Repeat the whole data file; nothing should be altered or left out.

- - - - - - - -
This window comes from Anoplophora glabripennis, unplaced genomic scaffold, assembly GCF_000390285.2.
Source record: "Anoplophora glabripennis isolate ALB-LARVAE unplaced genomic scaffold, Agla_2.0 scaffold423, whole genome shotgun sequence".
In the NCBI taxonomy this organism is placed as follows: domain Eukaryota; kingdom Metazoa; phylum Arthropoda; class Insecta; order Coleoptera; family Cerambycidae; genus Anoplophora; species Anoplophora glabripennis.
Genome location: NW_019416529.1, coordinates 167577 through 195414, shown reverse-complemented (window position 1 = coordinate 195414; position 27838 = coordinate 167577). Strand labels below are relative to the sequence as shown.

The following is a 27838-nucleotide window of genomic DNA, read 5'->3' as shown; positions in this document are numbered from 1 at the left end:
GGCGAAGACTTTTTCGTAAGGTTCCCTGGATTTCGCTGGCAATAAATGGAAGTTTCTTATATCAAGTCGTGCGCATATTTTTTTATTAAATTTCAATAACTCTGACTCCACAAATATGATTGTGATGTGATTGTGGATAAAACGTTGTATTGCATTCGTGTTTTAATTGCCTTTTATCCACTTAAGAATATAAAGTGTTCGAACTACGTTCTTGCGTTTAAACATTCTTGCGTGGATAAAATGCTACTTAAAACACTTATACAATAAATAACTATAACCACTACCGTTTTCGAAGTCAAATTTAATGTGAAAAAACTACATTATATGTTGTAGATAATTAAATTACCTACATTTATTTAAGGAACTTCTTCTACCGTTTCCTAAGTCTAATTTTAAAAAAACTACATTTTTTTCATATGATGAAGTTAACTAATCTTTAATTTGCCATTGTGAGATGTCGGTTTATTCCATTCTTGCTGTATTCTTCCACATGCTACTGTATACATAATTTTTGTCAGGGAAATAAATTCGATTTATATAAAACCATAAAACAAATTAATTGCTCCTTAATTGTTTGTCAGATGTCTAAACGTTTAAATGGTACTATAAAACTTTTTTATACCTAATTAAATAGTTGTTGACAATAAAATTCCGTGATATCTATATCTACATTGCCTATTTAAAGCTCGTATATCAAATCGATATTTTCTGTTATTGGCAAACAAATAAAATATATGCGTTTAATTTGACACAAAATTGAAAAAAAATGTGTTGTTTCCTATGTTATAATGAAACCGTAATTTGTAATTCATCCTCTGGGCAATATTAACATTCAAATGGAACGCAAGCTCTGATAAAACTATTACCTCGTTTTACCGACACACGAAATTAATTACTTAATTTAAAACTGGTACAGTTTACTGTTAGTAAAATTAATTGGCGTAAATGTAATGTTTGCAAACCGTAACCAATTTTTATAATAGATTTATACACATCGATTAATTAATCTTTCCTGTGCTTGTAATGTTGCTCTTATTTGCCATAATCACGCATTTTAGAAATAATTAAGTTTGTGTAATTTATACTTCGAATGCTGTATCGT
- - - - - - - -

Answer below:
This window comes from Anoplophora glabripennis, unplaced genomic scaffold, assembly GCF_000390285.2.
Source record: "Anoplophora glabripennis isolate ALB-LARVAE unplaced genomic scaffold, Agla_2.0 scaffold423, whole genome shotgun sequence".
In the NCBI taxonomy this organism is placed as follows: domain Eukaryota; kingdom Metazoa; phylum Arthropoda; class Insecta; order Coleoptera; family Cerambycidae; genus Anoplophora; species Anoplophora glabripennis.
Genome location: NW_019416529.1, coordinates 167577 through 195414, shown reverse-complemented (window position 1 = coordinate 195414; position 27838 = coordinate 167577). Strand labels below are relative to the sequence as shown.

The following is a 27838-nucleotide window of genomic DNA, read 5'->3' as shown; positions in this document are numbered from 1 at the left end:
GGCGAAGACTTTTTCGTAAGGTTCCCTGGATTTCGCTGGCAATAAATGGAAGTTTCTTATATCAAGTCGTGCGCATATTTTTTTATTAAATTTCAATAACTCTGACTCCACAAATATGATTGTGATGTGATTGTGGATAAAACGTTGTATTGCATTCGTGTTTTAATTGCCTTTTATCCACTTAAGAATATAAAGTGTTCGAACTACGTTCTTGCGTTTAAACATTCTTGCGTGGATAAAATGCTACTTAAAACACTTATACAATAAATAACTATAACCACTACCGTTTTCGAAGTCAAATTTAATGTGAAAAAACTACATTATATGTTGTAGATAATTAAATTACCTACATTTATTTAAGGAACTTCTTCTACCGTTTCCTAAGTCTAATTTTAAAAAAACTACATTTTTTTCATATGATGAAGTTAACTAATCTTTAATTTGCCATTGTGAGATGTCGGTTTATTCCATTCTTGCTGTATTCTTCCACATGCTACTGTATACATAATTTTTGTCAGGGAAATAAATTCGATTTATATAAAACCATAAAACAAATTAATTGCTCCTTAATTGTTTGTCAGATGTCTAAACGTTTAAATGGTACTATAAAACTTTTTTATACCTAATTAAATAGTTGTTGACAATAAAATTCCGTGATATCTATATCTACATTGCCTATTTAAAGCTCGTATATCAAATCGATATTTTCTGTTATTGGCAAACAAATAAAATATATGCGTTTAATTTGACACAAAATTGAAAAAAAATGTGTTGTTTCCTATGTTATAATGAAACCGTAATTTGTAATTCATCCTCTGGGCAATATTAACATTCAAATGGAACGCAAGCTCTGATAAAACTATTACCTCGTTTTACCGACACACGAAATTAATTACTTAATTTAAAACTGGTACAGTTTACTGTTAGTAAAATTAATTGGCGTAAATGTAATGTTTGCAAACCGTAACCAATTTTTATAATAGATTTATACACATCGATTAATTAATCTTTCCTGTGCTTGTAATGTTGCTCTTATTTGCCATAATCACGCATTTTAGAAATAATTAAGTTTGTGTAATTTATACTTCGAATGCTGTATCGT